Memorials on Hospice grounds

Review of hospice position regarding memorials and the use of the garden (July 2018)

We very much want our gardens to be used to their full potential by the patients who are admitted here. We are currently upgrading and developing the hospice’s grounds and garden areas to make them a more accessible and relaxing place so that our patients can continue to enjoy life as much as possible.

As part of this, we have recently had to make the very difficult decision to review how the garden is being used by bereaved families. We understand that families often want to create some form of memorial to their loved one, and for a while, some families have been using the hospice garden for this purpose. Unfortunately in the last year or two, the number of memorial items and plaques placed in the ground in memory of a loved one has hugely increased – to the extent that parts of the grounds were beginning to take on the character of a cemetery or crematorium garden. 

While it is no way our intention to cause offence or distress to bereaved families, we ask people to understand that placing large numbers of memorial plaques in the garden makes it very difficult to create a relaxing space for patients, many of whom are still coming to terms with their illness and facing a very uncertain future. Some patients who desperately need our help for symptom management are put off coming in because, as they often say to us, they are afraid that being admitted to the hospice might mean that they are imminently reaching the end of their lives.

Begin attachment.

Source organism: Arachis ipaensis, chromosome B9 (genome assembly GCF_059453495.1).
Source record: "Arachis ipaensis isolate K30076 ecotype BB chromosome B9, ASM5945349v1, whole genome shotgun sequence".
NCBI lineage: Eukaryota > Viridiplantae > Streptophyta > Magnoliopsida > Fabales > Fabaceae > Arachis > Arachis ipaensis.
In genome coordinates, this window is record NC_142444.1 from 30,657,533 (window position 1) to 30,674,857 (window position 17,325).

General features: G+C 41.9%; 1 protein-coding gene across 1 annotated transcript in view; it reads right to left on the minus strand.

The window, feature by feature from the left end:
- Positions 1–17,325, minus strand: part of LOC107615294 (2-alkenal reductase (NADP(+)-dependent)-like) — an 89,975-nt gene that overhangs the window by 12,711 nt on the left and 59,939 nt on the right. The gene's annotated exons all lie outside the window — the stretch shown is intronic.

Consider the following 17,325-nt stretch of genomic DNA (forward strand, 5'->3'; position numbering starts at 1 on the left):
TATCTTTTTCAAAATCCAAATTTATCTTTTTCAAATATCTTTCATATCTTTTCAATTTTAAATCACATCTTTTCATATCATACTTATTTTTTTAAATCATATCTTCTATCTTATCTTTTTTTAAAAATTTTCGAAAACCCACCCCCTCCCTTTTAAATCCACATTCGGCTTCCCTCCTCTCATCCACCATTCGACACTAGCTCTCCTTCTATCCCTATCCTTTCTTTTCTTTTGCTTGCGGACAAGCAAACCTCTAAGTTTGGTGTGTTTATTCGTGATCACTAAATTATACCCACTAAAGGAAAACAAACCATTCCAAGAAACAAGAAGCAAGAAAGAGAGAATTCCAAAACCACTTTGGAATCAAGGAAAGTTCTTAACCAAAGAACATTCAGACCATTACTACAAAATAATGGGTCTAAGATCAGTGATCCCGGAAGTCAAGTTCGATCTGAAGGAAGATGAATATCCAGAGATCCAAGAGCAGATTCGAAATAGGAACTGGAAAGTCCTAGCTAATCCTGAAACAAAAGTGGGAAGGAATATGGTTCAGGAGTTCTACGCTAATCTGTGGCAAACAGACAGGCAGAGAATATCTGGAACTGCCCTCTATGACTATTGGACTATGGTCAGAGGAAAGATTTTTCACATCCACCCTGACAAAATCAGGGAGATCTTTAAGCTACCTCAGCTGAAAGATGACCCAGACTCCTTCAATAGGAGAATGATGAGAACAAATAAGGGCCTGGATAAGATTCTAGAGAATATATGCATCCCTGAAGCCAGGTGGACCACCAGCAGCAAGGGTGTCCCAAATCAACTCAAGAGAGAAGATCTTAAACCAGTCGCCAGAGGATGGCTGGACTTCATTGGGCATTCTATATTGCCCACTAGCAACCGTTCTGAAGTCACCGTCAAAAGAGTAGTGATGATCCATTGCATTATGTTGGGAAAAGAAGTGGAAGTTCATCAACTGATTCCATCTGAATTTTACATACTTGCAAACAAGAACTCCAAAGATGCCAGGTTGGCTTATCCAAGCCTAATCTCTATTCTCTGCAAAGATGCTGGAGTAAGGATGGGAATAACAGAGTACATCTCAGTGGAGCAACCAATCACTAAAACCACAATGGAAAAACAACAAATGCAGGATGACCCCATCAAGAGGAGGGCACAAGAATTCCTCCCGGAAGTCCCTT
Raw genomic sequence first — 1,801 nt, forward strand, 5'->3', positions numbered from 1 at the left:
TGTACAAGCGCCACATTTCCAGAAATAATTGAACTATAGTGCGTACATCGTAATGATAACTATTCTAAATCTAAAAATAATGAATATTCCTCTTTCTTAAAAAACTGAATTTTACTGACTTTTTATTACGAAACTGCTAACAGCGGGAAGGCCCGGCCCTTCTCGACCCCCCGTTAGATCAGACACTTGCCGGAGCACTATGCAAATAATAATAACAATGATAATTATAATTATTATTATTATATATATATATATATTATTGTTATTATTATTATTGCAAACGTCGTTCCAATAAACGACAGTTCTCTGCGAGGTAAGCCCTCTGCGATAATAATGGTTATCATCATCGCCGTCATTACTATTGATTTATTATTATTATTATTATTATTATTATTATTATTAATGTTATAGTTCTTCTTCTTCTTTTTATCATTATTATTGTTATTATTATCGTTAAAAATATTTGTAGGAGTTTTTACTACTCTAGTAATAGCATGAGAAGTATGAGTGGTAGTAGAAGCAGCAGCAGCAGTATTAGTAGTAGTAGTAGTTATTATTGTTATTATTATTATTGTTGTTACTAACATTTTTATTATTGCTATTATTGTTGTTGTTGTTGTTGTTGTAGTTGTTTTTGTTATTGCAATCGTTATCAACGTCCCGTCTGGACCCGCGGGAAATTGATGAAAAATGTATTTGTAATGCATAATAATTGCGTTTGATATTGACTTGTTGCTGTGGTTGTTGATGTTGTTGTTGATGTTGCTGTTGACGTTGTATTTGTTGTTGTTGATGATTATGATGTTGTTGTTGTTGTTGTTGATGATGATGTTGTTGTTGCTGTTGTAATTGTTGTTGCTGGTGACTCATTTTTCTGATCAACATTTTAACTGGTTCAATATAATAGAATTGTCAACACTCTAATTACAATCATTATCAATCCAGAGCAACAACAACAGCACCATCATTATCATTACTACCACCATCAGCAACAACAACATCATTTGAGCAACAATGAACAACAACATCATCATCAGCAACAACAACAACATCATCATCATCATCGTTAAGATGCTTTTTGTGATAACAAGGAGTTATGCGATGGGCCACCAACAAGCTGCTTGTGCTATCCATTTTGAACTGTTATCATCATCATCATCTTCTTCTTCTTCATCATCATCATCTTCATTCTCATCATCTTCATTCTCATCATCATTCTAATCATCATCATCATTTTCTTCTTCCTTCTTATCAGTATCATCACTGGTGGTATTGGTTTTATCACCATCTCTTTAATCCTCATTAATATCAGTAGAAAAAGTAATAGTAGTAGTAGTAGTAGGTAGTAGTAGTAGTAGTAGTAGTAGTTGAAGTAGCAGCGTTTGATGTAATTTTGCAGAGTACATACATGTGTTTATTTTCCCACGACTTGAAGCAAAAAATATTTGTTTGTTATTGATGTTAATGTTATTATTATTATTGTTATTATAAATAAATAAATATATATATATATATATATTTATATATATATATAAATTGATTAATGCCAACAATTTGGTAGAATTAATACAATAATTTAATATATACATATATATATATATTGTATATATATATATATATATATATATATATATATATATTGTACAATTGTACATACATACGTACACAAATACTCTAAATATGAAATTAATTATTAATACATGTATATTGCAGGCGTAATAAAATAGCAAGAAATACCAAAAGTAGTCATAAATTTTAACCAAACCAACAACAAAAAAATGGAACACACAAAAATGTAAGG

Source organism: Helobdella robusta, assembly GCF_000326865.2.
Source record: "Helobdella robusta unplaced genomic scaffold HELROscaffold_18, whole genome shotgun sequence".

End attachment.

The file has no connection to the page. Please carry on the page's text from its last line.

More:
For those patients very fearful of being admitted, it cannot be helpful to expect them to sit in a garden surrounded by memorials to the deceased, no matter how special these memorials are to the families who have placed them there. We also understand that the decision to create a garden space without traditional memorial items and plaques must inevitably cause bewilderment and pain to some; this is not our intention. We hope to create a garden space that will celebrate the lives of all our patients, past present and future.

 Some of the memorial plaques and other objects have been there for many years; others have been placed more recently. Some of the families may have sought, and been given, permission in the past to do this; this change in the hospice’s position will do doubt be particularly difficult for them. Unfortunately, many more memorial items have just appeared without permission. We could not know the circumstances for every family; nor could we contact everybody in advance. We would like to assure families that the recent removal of garden memorial items was done with great respect and that they have been stored very carefully. Above all, this very difficult decision has been taken with the needs of our patients in mind and we hope that families will understand. 

 

Should any family wish to claim any item, they are very welcome to do so by prior arrangement with the Family Support Team.

 

Dr Averil Fountain, Viv Culleton, Karen Eden and Marie Shelbourne

Halton Haven Hospice Executive Team

July 2018